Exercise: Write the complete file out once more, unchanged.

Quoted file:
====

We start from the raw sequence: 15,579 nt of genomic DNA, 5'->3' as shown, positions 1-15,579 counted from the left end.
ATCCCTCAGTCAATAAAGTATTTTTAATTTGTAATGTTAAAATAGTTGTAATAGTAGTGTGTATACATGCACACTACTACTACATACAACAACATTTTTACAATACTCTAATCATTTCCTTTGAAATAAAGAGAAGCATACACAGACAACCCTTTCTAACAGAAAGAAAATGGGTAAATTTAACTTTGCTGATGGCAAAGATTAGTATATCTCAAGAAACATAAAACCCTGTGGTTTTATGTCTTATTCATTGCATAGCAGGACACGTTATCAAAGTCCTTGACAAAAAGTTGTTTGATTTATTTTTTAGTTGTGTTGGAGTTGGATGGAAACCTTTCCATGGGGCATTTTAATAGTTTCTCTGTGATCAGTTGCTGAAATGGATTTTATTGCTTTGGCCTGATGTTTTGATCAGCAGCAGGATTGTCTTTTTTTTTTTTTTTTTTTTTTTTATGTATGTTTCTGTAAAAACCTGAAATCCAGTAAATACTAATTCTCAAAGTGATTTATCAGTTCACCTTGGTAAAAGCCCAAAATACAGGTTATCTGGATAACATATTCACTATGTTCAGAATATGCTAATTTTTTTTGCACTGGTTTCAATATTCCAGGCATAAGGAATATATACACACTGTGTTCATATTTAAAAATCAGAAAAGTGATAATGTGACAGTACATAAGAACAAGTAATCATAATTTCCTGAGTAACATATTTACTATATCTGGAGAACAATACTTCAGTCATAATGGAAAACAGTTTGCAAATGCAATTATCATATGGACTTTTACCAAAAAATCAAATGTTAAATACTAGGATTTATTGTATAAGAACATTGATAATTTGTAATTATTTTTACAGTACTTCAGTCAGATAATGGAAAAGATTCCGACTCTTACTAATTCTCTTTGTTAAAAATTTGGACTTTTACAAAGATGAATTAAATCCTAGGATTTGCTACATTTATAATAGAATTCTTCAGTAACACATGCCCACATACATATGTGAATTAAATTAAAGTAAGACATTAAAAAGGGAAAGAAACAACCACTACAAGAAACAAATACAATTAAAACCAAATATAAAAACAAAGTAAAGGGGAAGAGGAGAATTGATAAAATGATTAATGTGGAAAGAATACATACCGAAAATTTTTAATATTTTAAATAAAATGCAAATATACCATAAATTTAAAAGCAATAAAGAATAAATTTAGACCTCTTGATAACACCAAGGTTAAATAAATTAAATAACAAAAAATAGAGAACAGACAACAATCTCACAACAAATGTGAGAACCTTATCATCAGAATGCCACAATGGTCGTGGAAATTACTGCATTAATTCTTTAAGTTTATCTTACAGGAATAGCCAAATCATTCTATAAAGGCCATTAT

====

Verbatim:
We start from the raw sequence: 15,579 nt of genomic DNA, 5'->3' as shown, positions 1-15,579 counted from the left end.
ATCCCTCAGTCAATAAAGTATTTTTAATTTGTAATGTTAAAATAGTTGTAATAGTAGTGTGTATACATGCACACTACTACTACATACAACAACATTTTTACAATACTCTAATCATTTCCTTTGAAATAAAGAGAAGCATACACAGACAACCCTTTCTAACAGAAAGAAAATGGGTAAATTTAACTTTGCTGATGGCAAAGATTAGTATATCTCAAGAAACATAAAACCCTGTGGTTTTATGTCTTATTCATTGCATAGCAGGACACGTTATCAAAGTCCTTGACAAAAAGTTGTTTGATTTATTTTTTAGTTGTGTTGGAGTTGGATGGAAACCTTTCCATGGGGCATTTTAATAGTTTCTCTGTGATCAGTTGCTGAAATGGATTTTATTGCTTTGGCCTGATGTTTTGATCAGCAGCAGGATTGTCTTTTTTTTTTTTTTTTTTTTTTTTATGTATGTTTCTGTAAAAACCTGAAATCCAGTAAATACTAATTCTCAAAGTGATTTATCAGTTCACCTTGGTAAAAGCCCAAAATACAGGTTATCTGGATAACATATTCACTATGTTCAGAATATGCTAATTTTTTTTGCACTGGTTTCAATATTCCAGGCATAAGGAATATATACACACTGTGTTCATATTTAAAAATCAGAAAAGTGATAATGTGACAGTACATAAGAACAAGTAATCATAATTTCCTGAGTAACATATTTACTATATCTGGAGAACAATACTTCAGTCATAATGGAAAACAGTTTGCAAATGCAATTATCATATGGACTTTTACCAAAAAATCAAATGTTAAATACTAGGATTTATTGTATAAGAACATTGATAATTTGTAATTATTTTTACAGTACTTCAGTCAGATAATGGAAAAGATTCCGACTCTTACTAATTCTCTTTGTTAAAAATTTGGACTTTTACAAAGATGAATTAAATCCTAGGATTTGCTACATTTATAATAGAATTCTTCAGTAACACATGCCCACATACATATGTGAATTAAATTAAAGTAAGACATTAAAAAGGGAAAGAAACAACCACTACAAGAAACAAATACAATTAAAACCAAATATAAAAACAAAGTAAAGGGGAAGAGGAGAATTGATAAAATGATTAATGTGGAAAGAATACATACCGAAAATTTTTAATATTTTAAATAAAATGCAAATATACCATAAATTTAAAAGCAATAAAGAATAAATTTAGACCTCTTGATAACACCAAGGTTAAATAAATTAAATAACAAAAAATAGAGAACAGACAACAATCTCACAACAAATGTGAGAACCTTATCATCAGAATGCCACAATGGTCGTGGAAATTACTGCATTAATTCTTTAAGTTTATCTTACAGGAATAGCCAAATCATTCTATAAAGGCCATTAT